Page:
Whether you are brand new to model railroading, just coming back into the hobby after a break, or a seasoned modeling veteran, you’ve probably heard of N scale at one time or another. A lot of us grew up with Lionel “O” scale trains or the most common model railroading size “H0” scale. In the 1940’s and 1950’s Lionel three-rail O gauge was quite common. They were large, simple to setup and immensely popular. During the 1960’s many modelers made a gradual shift to H0 scale as it was about half the size of O, allowing more trains in a smaller space. The quality of H0 scale models was evolving rapidly into something that looked more and more like the real thing.

In the 1960’s a German company, Arnold, created the first commercially available N scale models. The diminutive size and lack of sophisticated production techniques back then resulted in models that left a lot to be desired. These models had spartan details, weren’t always the smoothest runners and had a tendency to growl their way around a layout when they did run right. Over time though, N scale quickly came into its own and today we have advanced technologies allow for very small models that can be built with a tremendous amount of detail. Likewise the locomotives available today are quiet, run smoothly, and are capable of pulling very long trains – over a scale mile long or more!.

amazing n scale scenery

In model railroading terms, a real life-size train is called a “prototype” for the smaller model. H0 scale is 1/87th the size of the prototype and nearly twice the size of N scale. N scale is roughly 1/160th the size of a real train. H0 scale is the most popular scale today according to both the National Model Railroad Association (NMRA) and Model Railroader magazine. H0 scale modelers enjoy a very diverse and robust number of models in nearly any prototype and road you might be interested in modeling. H0 scale has more available product than any other scale. So why model N scale? The most frequent reason is space. Most of us don’t have a huge dedicated space to create the model railroad empire of our dreams. Even if you have the large dedicated space, N scale gives you the ability to pack a LOT of model railroad into a small amount of space. If you think about it, you can fit nearly twice as much model railroad into your available space as compared to H0 scale. Scenery looks more spread out, curves are larger and more expansive and equipment just looks more realistic as it winds its way around your layout.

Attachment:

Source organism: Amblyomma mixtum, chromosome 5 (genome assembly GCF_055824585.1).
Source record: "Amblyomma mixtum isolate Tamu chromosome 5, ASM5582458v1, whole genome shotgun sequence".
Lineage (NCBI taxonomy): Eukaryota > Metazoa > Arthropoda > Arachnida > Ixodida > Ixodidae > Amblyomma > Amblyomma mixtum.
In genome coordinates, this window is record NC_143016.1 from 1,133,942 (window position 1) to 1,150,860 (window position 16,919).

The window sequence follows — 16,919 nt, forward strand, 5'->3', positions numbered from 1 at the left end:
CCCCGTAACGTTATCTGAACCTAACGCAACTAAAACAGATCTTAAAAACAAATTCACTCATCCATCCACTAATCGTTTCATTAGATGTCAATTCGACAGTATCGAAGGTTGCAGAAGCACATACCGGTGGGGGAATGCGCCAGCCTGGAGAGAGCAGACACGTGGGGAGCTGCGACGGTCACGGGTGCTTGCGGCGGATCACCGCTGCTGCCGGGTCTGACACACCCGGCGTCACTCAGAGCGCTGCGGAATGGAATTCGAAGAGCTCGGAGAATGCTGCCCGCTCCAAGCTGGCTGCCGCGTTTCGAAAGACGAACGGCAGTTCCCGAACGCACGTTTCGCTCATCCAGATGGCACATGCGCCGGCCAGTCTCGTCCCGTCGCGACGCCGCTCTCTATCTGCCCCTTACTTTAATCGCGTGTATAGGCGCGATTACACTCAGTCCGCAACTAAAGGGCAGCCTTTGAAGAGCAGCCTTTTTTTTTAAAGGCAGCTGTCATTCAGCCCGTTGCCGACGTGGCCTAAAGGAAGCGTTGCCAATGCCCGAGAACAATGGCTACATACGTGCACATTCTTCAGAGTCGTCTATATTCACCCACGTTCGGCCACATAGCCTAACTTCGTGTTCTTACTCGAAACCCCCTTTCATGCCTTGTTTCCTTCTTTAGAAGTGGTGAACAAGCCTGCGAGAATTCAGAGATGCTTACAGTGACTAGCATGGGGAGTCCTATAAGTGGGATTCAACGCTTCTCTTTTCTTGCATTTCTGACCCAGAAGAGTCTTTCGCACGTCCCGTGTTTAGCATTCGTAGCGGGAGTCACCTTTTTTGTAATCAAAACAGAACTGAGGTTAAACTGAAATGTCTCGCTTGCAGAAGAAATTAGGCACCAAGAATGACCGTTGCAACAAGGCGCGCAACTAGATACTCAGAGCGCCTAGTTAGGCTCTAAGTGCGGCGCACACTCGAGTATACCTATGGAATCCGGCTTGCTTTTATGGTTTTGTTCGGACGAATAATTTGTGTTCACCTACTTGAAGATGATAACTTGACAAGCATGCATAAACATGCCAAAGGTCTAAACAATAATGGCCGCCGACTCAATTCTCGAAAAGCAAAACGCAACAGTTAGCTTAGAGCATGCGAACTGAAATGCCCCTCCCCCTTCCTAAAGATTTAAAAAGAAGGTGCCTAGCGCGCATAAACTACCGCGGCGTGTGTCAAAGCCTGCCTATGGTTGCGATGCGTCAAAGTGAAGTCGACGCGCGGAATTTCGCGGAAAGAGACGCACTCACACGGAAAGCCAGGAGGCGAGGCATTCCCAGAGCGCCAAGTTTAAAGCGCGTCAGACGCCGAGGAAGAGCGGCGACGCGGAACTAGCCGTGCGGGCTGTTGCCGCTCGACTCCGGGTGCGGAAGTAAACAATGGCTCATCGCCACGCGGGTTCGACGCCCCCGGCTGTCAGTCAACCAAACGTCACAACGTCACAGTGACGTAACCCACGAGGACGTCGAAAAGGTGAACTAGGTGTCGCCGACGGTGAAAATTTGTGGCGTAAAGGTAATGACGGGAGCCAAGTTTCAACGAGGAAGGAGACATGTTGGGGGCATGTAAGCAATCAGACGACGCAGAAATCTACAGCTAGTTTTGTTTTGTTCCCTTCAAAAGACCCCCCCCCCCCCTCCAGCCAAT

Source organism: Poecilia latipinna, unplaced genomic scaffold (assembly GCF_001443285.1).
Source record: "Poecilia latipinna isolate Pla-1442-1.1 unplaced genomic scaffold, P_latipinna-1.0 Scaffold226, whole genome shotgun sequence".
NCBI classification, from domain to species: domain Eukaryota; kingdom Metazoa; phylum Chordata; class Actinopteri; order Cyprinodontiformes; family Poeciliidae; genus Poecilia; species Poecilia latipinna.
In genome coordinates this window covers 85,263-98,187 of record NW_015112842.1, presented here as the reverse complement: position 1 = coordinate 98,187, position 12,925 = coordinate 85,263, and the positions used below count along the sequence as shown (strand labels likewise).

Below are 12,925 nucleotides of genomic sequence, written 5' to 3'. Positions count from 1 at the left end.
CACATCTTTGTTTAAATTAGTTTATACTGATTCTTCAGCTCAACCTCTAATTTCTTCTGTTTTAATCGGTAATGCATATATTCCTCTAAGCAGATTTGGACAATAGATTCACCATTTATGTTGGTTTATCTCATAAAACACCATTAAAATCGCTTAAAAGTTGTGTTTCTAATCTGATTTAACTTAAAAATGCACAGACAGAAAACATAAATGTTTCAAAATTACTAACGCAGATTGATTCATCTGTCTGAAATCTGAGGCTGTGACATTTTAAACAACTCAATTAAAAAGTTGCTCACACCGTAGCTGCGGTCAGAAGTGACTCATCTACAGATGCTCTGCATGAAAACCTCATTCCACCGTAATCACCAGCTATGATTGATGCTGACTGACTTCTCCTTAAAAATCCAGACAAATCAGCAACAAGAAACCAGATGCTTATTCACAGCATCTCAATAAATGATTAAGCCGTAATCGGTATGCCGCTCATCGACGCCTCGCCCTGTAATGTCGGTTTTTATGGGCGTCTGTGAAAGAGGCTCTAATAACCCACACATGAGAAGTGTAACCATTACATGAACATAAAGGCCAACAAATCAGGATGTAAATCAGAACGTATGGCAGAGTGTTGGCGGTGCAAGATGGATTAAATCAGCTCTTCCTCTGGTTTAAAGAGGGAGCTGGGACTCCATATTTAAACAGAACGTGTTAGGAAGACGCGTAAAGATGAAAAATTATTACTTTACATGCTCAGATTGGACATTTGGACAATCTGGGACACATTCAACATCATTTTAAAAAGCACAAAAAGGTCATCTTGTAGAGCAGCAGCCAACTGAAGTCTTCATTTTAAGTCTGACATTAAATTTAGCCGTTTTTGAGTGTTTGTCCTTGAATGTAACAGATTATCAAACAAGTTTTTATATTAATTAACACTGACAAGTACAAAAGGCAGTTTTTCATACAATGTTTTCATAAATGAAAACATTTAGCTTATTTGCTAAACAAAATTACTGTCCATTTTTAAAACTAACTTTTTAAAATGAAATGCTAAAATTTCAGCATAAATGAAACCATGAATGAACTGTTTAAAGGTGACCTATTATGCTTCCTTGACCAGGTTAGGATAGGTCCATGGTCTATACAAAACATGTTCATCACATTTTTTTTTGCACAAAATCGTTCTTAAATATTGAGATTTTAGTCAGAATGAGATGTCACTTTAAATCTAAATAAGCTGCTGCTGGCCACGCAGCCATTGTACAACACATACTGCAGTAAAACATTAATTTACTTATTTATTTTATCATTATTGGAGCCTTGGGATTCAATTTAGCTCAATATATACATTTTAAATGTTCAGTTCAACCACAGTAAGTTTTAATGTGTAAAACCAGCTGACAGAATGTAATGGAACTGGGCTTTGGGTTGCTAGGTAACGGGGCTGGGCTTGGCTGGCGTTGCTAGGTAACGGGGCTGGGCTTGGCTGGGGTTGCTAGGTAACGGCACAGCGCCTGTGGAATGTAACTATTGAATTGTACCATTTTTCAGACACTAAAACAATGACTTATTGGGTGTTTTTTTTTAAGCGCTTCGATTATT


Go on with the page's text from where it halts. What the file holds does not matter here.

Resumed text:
Another reason is the train models themselves. There is something about a tiny mechanical device with so much detail and its ability to pull a long train around a similar small landscape. The length of the freight trains you can model is substantial – a scale mile-long train is only 33 feet in N scale. Passenger equipment likewise looks great navigating around broad N scale curves. Plus you can actually run a full passenger set like the California Zephyr or the Santa Fe Super Chief – both are available as complete sets in N scale – and fit it easily into a smaller layout. N scale also currently offers quite a bit more equipment than in the past and the number of roads available to model is fairly diverse. The hard core N scale modelers are even super detailing their models with lots of tiny additional detail and weathering them with rust, dust and even graffiti all in an effort to try and emulate the real thing.